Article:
Searching for a way to soothe her son’s anxiety, a South Carolina mom found a solution with a little help from a sewing machine, a few used military uniforms and rolls of pennies.
Now, Crystal Lyons, whose son John was diagnosed with autism spectrum disorder at 2, is sharing her home-made weighted vests with the world, sewing them for any family in need for free through her charity, Vests for Visionaries. She hopes parents see the same kinds of results she sees when her little boy dons a vest.
“He needs something to help him calm down; he needs to feel that pressure. They call it a portable hug,” Lyons, who lives in Elgin, South Carolina, told TODAY Parents. “He is absolutely calmer. He is more focused, he’s able to concentrate.”
John was a bubbly infant who loved to laugh and play, but Lyons watched with alarm as he gradually stopped talking and withdrew just before his second birthday. The transformation continued when Lyons’ husband, who is a drill sergeant in the U.S. Army, went away for training.
“By the time his dad was done with that two months away, it was like it wasn’t even our kid anymore. There was no interaction, there was nothing. He barely even cried if he wanted something. He was just off in the corner by himself,” Lyons recalled.
Now 3, John has been in therapy for a year, including applied behavioral analysis, as the family tries to help him deal with anxiety and what his mom called his “mini-meltdowns.”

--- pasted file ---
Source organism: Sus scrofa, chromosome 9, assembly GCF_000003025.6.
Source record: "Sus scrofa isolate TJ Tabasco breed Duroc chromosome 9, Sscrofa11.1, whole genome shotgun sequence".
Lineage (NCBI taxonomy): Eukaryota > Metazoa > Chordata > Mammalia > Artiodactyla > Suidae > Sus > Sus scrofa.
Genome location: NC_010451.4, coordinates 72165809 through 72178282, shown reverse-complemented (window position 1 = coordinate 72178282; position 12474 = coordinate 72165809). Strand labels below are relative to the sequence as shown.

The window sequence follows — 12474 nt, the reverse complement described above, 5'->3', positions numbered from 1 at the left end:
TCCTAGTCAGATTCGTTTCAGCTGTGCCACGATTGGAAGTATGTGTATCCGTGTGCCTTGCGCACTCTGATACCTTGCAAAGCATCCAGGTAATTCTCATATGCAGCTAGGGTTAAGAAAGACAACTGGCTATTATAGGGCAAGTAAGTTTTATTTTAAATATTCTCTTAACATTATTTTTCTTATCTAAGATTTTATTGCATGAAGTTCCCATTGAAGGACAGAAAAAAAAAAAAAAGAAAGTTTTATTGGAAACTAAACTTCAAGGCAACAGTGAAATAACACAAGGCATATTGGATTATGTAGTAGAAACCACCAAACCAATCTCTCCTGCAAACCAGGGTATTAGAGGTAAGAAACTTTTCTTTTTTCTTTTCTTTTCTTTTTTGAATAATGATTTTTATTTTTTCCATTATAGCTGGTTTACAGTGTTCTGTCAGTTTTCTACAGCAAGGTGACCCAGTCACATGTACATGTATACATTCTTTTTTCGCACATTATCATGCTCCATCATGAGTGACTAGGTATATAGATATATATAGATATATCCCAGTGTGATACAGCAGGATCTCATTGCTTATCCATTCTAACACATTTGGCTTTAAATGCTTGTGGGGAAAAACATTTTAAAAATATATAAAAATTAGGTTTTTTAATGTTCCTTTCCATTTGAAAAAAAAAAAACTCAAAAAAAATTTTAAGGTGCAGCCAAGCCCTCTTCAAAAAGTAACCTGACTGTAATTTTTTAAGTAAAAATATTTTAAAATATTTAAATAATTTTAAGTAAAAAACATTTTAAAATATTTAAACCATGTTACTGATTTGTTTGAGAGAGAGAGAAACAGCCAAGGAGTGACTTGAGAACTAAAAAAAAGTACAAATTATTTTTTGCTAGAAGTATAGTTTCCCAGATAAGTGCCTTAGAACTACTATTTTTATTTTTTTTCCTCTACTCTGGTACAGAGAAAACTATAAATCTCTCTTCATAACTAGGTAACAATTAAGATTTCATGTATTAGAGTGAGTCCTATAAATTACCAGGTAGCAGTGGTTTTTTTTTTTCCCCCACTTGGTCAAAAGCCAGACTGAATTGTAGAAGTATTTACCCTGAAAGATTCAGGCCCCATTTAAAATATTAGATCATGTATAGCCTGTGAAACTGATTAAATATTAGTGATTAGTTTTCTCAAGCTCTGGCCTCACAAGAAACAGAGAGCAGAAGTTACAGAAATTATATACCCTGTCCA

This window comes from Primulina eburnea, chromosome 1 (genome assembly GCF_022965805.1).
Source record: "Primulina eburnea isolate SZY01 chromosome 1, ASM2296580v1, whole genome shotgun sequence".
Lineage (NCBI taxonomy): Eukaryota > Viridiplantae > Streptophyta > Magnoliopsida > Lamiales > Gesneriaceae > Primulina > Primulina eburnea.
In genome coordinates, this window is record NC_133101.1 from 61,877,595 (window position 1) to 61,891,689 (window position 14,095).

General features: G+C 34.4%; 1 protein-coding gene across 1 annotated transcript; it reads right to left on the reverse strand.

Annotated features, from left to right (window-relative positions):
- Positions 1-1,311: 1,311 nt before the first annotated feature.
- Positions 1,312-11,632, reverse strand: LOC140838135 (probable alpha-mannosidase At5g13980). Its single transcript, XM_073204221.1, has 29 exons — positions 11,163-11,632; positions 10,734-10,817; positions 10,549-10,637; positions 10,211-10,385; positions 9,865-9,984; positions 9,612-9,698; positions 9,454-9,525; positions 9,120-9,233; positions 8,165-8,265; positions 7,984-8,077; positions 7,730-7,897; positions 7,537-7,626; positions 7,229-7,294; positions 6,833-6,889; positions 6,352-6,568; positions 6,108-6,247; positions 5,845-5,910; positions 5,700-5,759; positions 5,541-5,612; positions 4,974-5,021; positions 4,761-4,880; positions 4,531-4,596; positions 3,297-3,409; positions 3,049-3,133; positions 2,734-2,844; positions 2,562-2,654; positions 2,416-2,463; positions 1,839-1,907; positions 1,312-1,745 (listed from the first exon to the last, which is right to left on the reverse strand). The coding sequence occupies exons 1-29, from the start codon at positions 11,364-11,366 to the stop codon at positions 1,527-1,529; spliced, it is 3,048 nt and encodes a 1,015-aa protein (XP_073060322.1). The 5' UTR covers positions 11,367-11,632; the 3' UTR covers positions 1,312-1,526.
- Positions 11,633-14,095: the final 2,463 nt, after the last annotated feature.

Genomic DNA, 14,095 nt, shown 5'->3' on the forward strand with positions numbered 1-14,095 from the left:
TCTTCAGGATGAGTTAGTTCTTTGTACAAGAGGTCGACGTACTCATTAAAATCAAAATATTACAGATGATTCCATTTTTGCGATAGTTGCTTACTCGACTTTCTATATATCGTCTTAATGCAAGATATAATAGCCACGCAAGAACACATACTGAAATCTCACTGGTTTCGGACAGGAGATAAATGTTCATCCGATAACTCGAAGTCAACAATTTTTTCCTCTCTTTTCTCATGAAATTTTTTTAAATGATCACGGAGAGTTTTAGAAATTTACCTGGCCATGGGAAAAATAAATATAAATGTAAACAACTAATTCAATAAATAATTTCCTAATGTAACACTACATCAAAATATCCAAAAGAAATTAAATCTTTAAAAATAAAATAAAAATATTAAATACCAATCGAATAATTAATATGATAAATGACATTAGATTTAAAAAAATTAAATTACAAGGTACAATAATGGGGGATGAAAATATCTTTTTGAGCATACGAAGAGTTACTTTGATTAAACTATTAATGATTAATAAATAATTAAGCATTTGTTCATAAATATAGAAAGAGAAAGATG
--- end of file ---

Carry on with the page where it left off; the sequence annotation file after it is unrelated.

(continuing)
One day, an occupational therapist loaned the family a weighted vest for John, a garment that adds about 5-10 percent of a child’s body weight. The thinking is that this provides additional proprioceptive input – or muscle sensation – which may calm down behavior and relax people, said Roseann Schaaf, professor and chair of the department of occupational therapy at Thomas Jefferson University in Philadelphia.
The weighted vest also applies pressure to the skin and functions somewhat like a hug, which has a calming effect, she added. But there’s mixed evidence whether weighted vests provide any real benefits to children with autism, she cautioned.
“We don’t know if they work,” Schaaf said. “The jury is still out. Most of the studies are small samples and need to be replicated.”
Still, Lyons was so impressed with the results that she started looking for a vest to buy to replace the loaner. Frustrated that she’d have to pay $50 or more and then repeat the process as John grew, she invested in a sewing machine to make her own vest. As she looked around for a sturdy fabric that wouldn’t fall apart, she remembered her husband’s old military uniforms sitting in a box in the couple’s garage.
Lyons turned the fatigues into a little vest full of pockets that she weighed down with rolls of pennies. John wears it for about an hour a day, usually during his speech therapy or if he’s feeling over-anxious, Lyons said.
Lyons then started making more vests so John’s occupational therapist could give them out to other parents of children with autism. Friends urged her to make it an official project.
“I just woke up one day and said, I’m going to call it Vests for Visionaries,” Lyons said. “These children see things that I would never even see.”
Since last summer, Lyons has created 135 vests, repurposing hundreds of old military uniforms that have been donated to her charity. Requests have come in from 25 states and as far away as Australia. Lyons sews the garments for free, with shipping often covered by donations.
If you're interested, get more guidance first: Schaaf urged parents to check with their occupational therapists and get a thorough assessment before trying a weighted vest on their child.
“It shouldn’t be used randomly and in isolation,” she cautioned. “Just because it works for this child doesn’t mean it’s going to work for your child… every kid with autism is very different.”